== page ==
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Rabbit health and welfare

Health logo © RSPCA publications and brand 2010


Ensure your rabbit is protected from pain, suffering, injury and disease.

Rabbits need:

  • Neutering, unless intending for breeding and provisions made for parents/offspring. Before breeding, seek veterinary advice to ensure health and personality suitability.  
    - Un-neutered females are at high risk of developing womb cancer. 
    - Un-neutered rabbits are more likely to fight.
     
  • Careful consideration. Before owning rabbits, investigate breeding/how they’ve been cared for. See if they’ve had/prone to, health/behavioural problems. Some breeds have exaggerated physical features/prone to inherited disorders/diseases which can cause suffering, reducing quality of life. Ask a vet if unsure. 
     
  • Correct diets, mainly hay and/or grass help prevent dental/gut disease. Check rabbits eat daily, passing plenty of dry droppings. If eating/drinking habits change/quantity of droppings reduce/stop, ask your vet immediately - they could be seriously ill. 

Rabbit awareness week 2018

This year's Rabbit awareness week takes place from 2-10 June.

This year the week is focused on raising awareness around the dangers of selective feeding, encouraging owners to ‘Move Away From Muesli’ towards a high-quality, hay based diet.

Many vets are offering free rabbit health checks throughout June. Ring your local practice or check online to see if they're participating and book your rabbits in for a check up.

 

  • Checking for signs of illness/injury daily. Ensure this happens when you’re away. 
    - In warm weather check fur/skin around bottom/tail areas twice daily. Urine staining/droppings stuck attract flies, causing flystrike (often fatal). 
    - Rabbits feel pain but don’t show any outward signs so may suffer before being noticed. 
    - Changes in normal behaviour can indicate illness/pain. 
    - Stressed rabbits are more likely to become ill. 
    - Seek veterinary advice immediately if you suspect they’re in pain/ill/injured. See: behaviour.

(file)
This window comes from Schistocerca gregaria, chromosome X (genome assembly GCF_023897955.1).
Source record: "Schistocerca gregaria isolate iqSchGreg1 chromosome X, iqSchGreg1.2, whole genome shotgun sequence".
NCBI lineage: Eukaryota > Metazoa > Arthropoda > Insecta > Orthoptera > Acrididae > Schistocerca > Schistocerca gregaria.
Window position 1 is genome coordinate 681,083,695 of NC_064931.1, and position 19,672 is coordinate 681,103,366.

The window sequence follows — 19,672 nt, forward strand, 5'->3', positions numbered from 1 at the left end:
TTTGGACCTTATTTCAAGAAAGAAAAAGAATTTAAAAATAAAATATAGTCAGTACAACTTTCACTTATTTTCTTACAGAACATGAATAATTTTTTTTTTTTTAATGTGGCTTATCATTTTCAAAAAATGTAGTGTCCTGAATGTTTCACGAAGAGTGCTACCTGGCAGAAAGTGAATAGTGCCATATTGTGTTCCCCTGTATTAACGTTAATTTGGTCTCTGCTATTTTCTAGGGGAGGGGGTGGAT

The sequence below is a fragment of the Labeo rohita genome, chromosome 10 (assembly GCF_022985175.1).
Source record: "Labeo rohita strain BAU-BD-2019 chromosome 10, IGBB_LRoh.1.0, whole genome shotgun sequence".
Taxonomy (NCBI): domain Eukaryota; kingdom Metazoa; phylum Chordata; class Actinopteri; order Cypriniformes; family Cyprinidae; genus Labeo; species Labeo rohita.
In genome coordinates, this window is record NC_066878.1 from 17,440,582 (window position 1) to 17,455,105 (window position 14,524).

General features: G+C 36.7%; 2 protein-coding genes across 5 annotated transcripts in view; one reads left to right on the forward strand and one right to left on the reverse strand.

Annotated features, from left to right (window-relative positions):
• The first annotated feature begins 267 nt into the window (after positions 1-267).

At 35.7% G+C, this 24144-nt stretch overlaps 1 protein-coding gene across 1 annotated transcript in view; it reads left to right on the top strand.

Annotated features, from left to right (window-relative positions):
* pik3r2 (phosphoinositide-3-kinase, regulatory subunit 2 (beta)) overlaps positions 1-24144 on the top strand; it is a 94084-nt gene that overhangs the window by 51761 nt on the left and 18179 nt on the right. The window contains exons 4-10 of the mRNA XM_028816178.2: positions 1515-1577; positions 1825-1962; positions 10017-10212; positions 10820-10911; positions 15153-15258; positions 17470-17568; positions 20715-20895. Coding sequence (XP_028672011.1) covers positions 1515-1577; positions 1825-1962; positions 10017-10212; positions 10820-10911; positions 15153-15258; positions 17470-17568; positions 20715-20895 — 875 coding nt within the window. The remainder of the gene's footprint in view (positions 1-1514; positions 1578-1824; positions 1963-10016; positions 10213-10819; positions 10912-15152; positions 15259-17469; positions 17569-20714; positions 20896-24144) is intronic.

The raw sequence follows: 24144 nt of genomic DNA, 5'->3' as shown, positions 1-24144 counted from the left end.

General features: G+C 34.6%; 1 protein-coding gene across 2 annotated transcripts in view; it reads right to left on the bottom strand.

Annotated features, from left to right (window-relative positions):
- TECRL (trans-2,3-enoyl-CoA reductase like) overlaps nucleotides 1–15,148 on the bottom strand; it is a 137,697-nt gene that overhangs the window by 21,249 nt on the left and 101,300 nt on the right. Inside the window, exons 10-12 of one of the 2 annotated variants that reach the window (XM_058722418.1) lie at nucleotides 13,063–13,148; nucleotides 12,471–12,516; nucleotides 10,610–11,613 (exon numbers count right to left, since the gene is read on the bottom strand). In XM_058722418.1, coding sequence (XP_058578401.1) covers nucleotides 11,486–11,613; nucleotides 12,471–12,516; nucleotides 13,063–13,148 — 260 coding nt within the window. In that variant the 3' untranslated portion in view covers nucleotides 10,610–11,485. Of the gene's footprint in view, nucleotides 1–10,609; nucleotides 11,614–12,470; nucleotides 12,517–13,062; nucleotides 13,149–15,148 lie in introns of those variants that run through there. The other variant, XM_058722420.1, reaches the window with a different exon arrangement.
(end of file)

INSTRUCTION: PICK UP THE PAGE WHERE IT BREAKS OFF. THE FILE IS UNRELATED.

• Their front teeth/nails checked at least weekly - these grow quickly. Only vets should correct overgrown/misaligned teeth. Rabbits are vulnerable to infectious diseases/illnesses, especially dental disease.
     
  • Veterinary check-ups at least annually. 
    - Treatment for external/internal parasites (e.g. fleas/worms), as advised by vets. 
    - Vaccinating against myxomatosis and Viral Haemorrhagic Disease (VHD), as advised by your vet. 
    - Consider pet insurance to cover veterinary treatment.
    - Many vets, including Medivet, CVS UK Ltd veterinary group practices, Companion Care/Vets4Pets, provide health care packages. These can help to manage costs and ensure pets receive regular veterinary check-ups and preventative treatments. Talk to your vet and see if they offer a health care scheme.
    - See: health checks/handling.
     
  • Keeping away from wild rabbits/areas where they frequent – they can carry diseases.
     
  • To be treated with only the medicines recommended for your rabbit by a vet. Other animals’ medicines are dangerous to rabbits.
     
  • Well-maintained coats - groomed regularly. If unsure about grooming seek specialist advice.
     
  • To be identifiable, ideally microchipped (seek veterinary advice), so they can get quickly treated if injured/returned if lost.

 

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